The #1 Reason Families Fight Over Inheritance (and How to Avoid It)

The #1 Reason Families Fight Over Inheritance (and How to Avoid It)

When there is a death in the family, most would say that’s when families should be closest to one another as each other’s support network. However, when a parent passes and the question of who gets what inevitably comes up, it can be some of the most tumultuous times in a family.

The number one reason families fight over inheritance can be translated in many ways: whether you want to call it inequality, the fear of scarcity, or some variation of the two, it boils down to someone feeling like they’re being shorted. Below are a few tips for avoiding a fight over inheritance:

Make your wishes clear

You can avoid this from happening by not having any surprises arise. Sometimes when a parent passes, one or more of the heirs are left surprised. The heirs that are left unpleasantly surprised will feel bitter as they recognize their expectations did not translate into reality. When you’ve told them one thing, and a legal document or rules you may misunderstand say otherwise, the law will rule the day. When heirs get surprised, they tend to get uncooperative and refuse to engage in conversation necessary to close out the estate, so it’s best to avoid it.

Make estate expectations clear

Sometimes certain parties to an estate settlement can be greedy legally, but it ends up in animosity. Take a case where a father wants to leave his estate to his four children and names the oldest child as the executor. The executor’s job is to divide the estate, and as payment, the executor is entitled to a certain percentage fee. If the oldest child takes the fee right off the top of the estate and then gets his executor duties going, it can irritate the other children. You can provide that the executor is not entitled to compensation (though since we handle lots of probate we know that’s not entirely either because it is a lot of work!).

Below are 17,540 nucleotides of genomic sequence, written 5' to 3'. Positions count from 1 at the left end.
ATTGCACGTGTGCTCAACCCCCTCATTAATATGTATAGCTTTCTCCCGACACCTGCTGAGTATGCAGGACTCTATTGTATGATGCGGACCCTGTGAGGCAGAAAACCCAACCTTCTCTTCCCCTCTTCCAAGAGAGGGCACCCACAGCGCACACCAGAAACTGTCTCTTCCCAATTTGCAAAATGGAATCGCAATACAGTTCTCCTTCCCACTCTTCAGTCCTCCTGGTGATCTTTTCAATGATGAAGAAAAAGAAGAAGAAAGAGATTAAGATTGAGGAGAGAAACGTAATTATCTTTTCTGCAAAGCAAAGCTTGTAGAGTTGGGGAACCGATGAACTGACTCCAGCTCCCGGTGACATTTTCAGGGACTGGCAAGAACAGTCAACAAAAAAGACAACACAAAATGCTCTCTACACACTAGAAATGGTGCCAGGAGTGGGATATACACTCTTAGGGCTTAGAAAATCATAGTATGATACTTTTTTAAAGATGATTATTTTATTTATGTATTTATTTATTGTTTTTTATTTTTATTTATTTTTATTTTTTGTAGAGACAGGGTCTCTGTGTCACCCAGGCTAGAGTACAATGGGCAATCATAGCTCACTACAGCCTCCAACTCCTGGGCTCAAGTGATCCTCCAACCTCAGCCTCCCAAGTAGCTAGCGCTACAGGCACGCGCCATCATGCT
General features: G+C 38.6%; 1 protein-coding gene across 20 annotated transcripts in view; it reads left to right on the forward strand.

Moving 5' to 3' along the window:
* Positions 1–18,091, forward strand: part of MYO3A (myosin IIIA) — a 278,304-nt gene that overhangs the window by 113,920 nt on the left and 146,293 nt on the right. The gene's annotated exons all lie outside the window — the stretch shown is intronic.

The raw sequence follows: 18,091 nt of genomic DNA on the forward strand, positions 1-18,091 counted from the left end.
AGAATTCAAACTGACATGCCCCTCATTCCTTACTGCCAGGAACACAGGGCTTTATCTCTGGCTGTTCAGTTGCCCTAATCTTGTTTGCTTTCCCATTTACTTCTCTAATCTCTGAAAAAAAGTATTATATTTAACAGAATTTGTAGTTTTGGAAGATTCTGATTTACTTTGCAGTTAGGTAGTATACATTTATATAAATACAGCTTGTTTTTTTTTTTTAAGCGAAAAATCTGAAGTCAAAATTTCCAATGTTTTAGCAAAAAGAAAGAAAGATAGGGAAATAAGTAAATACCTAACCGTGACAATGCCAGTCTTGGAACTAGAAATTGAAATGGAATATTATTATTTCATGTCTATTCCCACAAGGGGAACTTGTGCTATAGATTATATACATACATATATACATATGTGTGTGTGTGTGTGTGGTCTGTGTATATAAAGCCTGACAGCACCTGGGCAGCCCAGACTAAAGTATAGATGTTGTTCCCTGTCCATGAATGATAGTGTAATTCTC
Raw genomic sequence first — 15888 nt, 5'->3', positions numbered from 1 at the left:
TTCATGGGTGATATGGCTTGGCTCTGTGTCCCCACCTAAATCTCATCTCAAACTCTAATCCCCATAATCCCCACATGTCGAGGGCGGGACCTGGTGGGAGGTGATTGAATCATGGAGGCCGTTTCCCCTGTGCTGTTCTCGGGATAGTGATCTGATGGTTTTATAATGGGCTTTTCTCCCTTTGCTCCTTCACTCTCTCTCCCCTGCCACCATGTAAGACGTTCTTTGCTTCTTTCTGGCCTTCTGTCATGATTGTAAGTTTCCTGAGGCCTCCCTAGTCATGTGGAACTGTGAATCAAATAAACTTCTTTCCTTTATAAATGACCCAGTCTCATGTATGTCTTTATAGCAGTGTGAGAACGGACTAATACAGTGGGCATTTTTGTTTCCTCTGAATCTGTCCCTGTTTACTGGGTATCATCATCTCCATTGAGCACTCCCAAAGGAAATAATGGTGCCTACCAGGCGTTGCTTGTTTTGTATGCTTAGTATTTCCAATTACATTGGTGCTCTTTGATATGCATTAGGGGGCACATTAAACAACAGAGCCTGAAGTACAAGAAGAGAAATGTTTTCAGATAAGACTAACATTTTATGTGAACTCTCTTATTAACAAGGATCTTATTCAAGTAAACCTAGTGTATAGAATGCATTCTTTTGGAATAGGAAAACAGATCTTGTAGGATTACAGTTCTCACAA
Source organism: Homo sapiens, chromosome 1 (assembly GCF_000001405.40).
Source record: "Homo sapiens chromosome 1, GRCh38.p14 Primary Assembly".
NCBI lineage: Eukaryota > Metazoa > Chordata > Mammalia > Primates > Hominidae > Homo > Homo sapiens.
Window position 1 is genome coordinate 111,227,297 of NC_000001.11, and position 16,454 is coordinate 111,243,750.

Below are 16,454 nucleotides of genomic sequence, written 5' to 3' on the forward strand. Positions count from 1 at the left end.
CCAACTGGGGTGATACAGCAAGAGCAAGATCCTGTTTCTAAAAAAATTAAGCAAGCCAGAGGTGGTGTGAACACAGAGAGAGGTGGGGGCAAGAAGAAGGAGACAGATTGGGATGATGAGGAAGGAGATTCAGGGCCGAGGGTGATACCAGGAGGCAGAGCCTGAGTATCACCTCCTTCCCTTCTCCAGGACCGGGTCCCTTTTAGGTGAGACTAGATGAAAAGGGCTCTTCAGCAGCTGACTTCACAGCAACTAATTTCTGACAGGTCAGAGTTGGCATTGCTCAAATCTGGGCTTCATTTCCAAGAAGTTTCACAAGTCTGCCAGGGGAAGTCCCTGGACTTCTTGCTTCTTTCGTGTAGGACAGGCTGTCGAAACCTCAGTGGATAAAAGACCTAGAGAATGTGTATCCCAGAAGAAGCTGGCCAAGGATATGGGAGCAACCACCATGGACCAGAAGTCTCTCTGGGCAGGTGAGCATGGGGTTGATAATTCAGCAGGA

If your child must be your executor, you should talk to that child beforehand about your expectations and whether they will waive the executor fee, or make sure the other children know “your sibling will get a fee and that’s my wish.”

Follow the formalities

It also may be that one or more of your children don’t follow formalities or rules when you pass. For example, if a parent passes and one of the children rolls up to their home one day after they pass and takes a bunch of stuff they want, the other siblings may start wondering where all that stuff went when dividing up the estate. Another possibility is one child being a power of attorney on a parent’s bank account and moving the funds after the parent’s death (but before the bank knows). Again, communication about your expectations ahead of time is key in avoiding a potential fight over inheritance.

Why communication is key

People start suspecting the worst when there’s no clear communication between the family immediately after a death. Suspicion creates stress among the beneficiaries. Getting everybody together to hash it out before things get out of control is key. You’ll want to establish the following in writing: what the expectations are, how things will play out, and how family concerns are addressed during the meeting.

The most important aspect of good communication is will or trust’s language itself. Having your documents drafted in a clear way that follows formality requirements is essential to avoid a fight over inheritance. Do not get lured into creating a DIY estate plan online– children fighting due to poor drafting is one of the many pitfalls a DIY plan can land you in. Further, if you do not follow formality requirements for a will to be valid, a disgruntled child can challenge the validity altogether.

Working with an experienced estate planning attorney makes all the difference when ensuring the probate process goes as smoothly as possible. If you’re ready to take control of your estate plan, we’d love to hear from you.

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If you are interested in learning more, we invite you to attend one of our free, educational workshops. You’ll leave the seminar with newfound knowledge on making your estate plan work for you, avoiding common pitfalls, and the answers to some of our most frequently asked questions.


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